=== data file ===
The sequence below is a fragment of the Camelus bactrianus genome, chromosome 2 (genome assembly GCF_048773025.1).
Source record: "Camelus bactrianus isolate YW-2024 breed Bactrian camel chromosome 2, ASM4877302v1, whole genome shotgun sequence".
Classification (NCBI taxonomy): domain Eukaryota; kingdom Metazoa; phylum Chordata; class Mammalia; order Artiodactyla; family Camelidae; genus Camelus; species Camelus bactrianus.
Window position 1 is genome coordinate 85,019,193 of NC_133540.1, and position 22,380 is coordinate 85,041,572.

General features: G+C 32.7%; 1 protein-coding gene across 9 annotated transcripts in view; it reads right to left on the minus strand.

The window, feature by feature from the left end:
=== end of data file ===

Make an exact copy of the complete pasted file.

The sequence below is a fragment of the Camelus bactrianus genome, chromosome 2 (genome assembly GCF_048773025.1).
Source record: "Camelus bactrianus isolate YW-2024 breed Bactrian camel chromosome 2, ASM4877302v1, whole genome shotgun sequence".
Classification (NCBI taxonomy): domain Eukaryota; kingdom Metazoa; phylum Chordata; class Mammalia; order Artiodactyla; family Camelidae; genus Camelus; species Camelus bactrianus.
Window position 1 is genome coordinate 85,019,193 of NC_133540.1, and position 22,380 is coordinate 85,041,572.

General features: G+C 32.7%; 1 protein-coding gene across 9 annotated transcripts in view; it reads right to left on the minus strand.

The window, feature by feature from the left end: